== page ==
Health

Kristen Bell Just Revealed a Major Mental Health Double Standard

On Tuesday, Kristen Bell published a essay chronicling her struggle with mental illness on Motto, and candidly asked readers to help break the silence surrounding mental health issues.

The actress got personal about her struggle with depression.

"Its debilitation was all-consuming, and it shut down my mental circuit board," Bell wrote. "I felt worthless, like I had nothing to offer, like I was a failure. Now, after seeking help, I can see that those thoughts, of course, couldn’t have been more wrong."

The "Veronica Mars" star also recounted how her own mother encouraged her to seek help from a young age.

"When I was 18, my mom sat me down and said, 'If there ever comes a time where you feel like a dark cloud is following you, you can get help," Bell wrote. "'You can talk to me, talk to a therapist, talk to doctor. I want you to know that there are options.'"

Fighting the mental health stigma

"There is such an extreme stigma about mental health issues, and I can’t make heads or tails of why it exists," Bell wrote.

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"In fact, there is a good chance you know someone who is struggling with it since nearly 20 percent of American adults face some form of mental illness in their lifetime," she pointed out. "So why aren’t we talking about it?"

Approximately 43.8 million adults in the U.S. experience mental illness each year, according to the National Alliance on Mental illness.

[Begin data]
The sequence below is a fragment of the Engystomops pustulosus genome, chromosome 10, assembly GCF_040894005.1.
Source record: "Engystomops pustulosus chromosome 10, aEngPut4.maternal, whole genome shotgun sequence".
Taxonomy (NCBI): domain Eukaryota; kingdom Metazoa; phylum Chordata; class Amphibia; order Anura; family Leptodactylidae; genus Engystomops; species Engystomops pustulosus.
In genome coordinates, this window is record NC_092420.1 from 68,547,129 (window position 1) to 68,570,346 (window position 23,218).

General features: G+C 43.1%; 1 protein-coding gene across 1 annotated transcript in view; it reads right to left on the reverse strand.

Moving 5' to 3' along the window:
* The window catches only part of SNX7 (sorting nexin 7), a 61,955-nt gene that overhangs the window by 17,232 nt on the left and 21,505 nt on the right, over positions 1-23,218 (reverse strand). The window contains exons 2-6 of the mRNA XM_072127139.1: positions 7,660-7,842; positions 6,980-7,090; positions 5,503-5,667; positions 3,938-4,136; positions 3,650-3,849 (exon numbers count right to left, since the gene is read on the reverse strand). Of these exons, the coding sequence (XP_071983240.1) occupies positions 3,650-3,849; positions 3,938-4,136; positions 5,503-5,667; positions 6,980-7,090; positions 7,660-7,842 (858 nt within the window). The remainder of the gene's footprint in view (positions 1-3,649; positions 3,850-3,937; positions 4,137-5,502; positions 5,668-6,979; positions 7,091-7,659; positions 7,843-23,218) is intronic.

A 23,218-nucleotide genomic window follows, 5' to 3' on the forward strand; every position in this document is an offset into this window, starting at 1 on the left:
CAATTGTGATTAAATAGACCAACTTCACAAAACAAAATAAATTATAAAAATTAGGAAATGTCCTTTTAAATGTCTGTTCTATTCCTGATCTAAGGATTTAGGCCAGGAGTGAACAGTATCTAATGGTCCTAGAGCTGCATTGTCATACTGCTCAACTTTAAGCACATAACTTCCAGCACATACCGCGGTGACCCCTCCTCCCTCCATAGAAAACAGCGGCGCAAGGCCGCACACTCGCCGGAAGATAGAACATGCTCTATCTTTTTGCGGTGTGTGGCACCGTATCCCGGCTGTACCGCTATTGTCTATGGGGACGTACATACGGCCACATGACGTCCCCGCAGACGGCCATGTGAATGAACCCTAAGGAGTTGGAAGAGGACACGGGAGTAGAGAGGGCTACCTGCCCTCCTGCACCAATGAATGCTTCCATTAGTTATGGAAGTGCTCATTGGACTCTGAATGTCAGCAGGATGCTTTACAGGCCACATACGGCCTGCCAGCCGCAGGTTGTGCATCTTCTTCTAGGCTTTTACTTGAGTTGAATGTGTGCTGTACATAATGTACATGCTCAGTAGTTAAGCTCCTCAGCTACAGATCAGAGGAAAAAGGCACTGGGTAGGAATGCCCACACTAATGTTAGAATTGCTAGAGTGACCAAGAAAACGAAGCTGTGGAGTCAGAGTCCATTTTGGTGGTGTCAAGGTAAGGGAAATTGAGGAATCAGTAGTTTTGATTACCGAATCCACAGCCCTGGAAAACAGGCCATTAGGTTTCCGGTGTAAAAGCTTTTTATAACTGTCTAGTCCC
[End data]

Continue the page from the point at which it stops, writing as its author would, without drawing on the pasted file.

As ATTN: has previously reported, the taboo surrounding mental health issues often dissuades people from seeking valuable help.

"I think that therapy is a great resource for everyone," therapist Jessica Bernal previously told ATTN:. But she also admitted that telling someone they should see a therapist doesn't always go over well. "You still have to handle it delicately because of where we're at as a society," Bernal explained.

Instead of dismissing symptoms of mental illness, we should encourage people to seek treatment.

"When you try to keep things hidden, they fester and ultimately end up revealing themselves in a far more destructive way than if you approach them with honesty," Bell wrote.

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She also pointed out that we habitually dismiss symptoms of mental illness, which is very different to how we approach physical discomfort.

"If you tell a friend that you are sick, his first response is likely, 'You should get that checked out by a doctor,'" Bell argued. "Yet if you tell a friend you’re feeling depressed, he will be scared or reluctant to give you that same advice."

Those suffering from anxiety and depression often benefit greatly from therapy, anti-depressants, and other treatment options. As ATTN: has previously reported, telling someone to simply "snap out" of depression or anxiety invalidates their experience, and misses an opportunity to provide real help.

Bell closed her essay with a call for open communication about mental health.

"Talking about how you’re feeling is the first step to helping yourself," Bell wrote. "Depression is a problem that actually has so many solutions. Let’s work together to find those solutions for each other and cast some light on a dark situation."